What is CT angiography?
Angiography is a minimally invasive medical test that helps physicians diagnose and treat medical conditions. Angiography uses one of three imaging technologies and, in some cases, a contrast material to produce pictures of major blood vessels throughout the body.
Angiography is performed using:
- x-rays with catheters
- computed tomography (CT)
- magnetic resonance imaging (MRI)
In CT angiography (CTA), computed tomography using a contrast material produces the detailed pictures. CT imaging uses special x-ray equipment to produce multiple images and a computer to join them together in cross-sectional views.
What are some common uses of the procedure?
CT angiography is used to examine blood vessels in key areas of the body, including the:
Physicians use the procedure to:
- identify disease and aneurysms in the aorta or in other major blood vessels
- detect atherosclerosis disease in the carotid artery of the neck, which may limit blood flow to the brain and cause a stroke
- identify a small aneurysm or arteriovenous malformation inside the brain
- detect atherosclerotic disease that has narrowed the arteries to the legs and help prepare for surgery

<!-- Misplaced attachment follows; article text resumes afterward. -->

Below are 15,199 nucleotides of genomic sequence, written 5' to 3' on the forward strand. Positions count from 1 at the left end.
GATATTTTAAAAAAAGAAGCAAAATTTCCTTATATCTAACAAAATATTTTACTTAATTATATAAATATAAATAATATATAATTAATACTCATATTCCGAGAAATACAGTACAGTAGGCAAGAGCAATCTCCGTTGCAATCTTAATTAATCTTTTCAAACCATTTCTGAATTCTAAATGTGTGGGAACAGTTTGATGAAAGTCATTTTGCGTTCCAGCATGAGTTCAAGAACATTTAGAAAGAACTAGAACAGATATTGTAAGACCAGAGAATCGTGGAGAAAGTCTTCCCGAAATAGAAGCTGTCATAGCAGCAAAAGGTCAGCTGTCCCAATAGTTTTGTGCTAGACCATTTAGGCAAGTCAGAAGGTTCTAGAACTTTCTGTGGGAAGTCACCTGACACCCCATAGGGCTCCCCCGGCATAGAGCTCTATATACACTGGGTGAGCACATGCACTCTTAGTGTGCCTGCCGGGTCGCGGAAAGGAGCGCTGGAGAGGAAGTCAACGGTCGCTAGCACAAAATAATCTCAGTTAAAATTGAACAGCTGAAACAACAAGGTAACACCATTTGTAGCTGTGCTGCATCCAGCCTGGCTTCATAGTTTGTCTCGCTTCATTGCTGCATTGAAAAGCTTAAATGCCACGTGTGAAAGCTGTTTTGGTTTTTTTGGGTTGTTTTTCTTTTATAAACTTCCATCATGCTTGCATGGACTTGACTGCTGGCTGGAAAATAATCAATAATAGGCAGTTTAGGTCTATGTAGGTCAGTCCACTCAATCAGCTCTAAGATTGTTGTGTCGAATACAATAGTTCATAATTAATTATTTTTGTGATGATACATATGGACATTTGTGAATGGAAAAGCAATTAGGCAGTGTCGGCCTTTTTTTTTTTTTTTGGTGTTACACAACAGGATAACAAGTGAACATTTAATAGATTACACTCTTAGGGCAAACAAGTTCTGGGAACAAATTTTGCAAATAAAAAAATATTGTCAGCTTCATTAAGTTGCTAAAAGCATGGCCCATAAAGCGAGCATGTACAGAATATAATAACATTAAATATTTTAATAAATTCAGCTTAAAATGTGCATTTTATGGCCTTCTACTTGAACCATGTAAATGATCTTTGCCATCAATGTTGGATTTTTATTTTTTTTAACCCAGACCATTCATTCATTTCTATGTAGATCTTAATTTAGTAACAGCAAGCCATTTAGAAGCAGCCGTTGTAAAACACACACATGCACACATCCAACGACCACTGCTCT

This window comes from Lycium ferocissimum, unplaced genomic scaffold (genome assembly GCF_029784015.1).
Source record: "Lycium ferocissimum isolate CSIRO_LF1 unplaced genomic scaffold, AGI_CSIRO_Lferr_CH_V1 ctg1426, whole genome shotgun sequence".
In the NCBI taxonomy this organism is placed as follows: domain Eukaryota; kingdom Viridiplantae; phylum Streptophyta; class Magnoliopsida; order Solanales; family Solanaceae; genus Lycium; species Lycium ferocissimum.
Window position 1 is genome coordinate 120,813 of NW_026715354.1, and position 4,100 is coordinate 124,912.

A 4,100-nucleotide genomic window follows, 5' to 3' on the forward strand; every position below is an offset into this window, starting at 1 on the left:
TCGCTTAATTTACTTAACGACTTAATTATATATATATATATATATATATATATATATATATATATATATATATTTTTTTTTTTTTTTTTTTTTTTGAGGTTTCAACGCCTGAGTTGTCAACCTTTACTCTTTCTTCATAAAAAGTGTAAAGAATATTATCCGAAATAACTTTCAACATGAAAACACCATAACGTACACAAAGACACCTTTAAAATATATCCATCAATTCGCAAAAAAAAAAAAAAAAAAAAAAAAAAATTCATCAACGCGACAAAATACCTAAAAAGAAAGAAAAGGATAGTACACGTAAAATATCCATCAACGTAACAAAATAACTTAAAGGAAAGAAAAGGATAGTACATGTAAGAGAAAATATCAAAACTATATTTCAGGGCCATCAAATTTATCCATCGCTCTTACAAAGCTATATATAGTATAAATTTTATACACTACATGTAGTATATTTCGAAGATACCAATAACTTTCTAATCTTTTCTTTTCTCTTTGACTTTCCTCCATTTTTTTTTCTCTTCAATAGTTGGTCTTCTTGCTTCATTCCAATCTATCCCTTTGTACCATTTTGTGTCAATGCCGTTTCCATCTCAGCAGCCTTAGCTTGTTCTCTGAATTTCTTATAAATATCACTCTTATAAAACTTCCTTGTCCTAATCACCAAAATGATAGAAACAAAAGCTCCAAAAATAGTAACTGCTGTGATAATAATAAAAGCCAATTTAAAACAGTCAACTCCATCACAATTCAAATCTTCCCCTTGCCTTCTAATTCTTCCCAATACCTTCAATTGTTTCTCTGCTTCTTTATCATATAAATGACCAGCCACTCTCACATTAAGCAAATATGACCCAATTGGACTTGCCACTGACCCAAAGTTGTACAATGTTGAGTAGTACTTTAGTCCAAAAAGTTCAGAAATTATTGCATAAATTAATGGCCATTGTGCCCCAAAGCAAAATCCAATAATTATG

- indicate disease in the renal artery or visualize blood flow to help prepare for a kidney transplant
- guide surgeons making repairs to diseased blood vessels, such as implanting or evaluating a stent
- detect injury to one of more arteries in trauma patients
- evaluate the details of arteries feeding a tumor prior to surgery
- identify dissection in the aorta or its major branches
- show the extent and severity of atherosclerosis in the coronary arteries
- plan for a surgical operation, such as coronary bypass
- screen individuals for arterial disease, especially patients with a family history of arterial disease or disorders
- evaluate prospective kidney donors
- examine pulmonary arteries in the lungs to rule out pulmonary embolism
- detect thrombosis (clots) in veins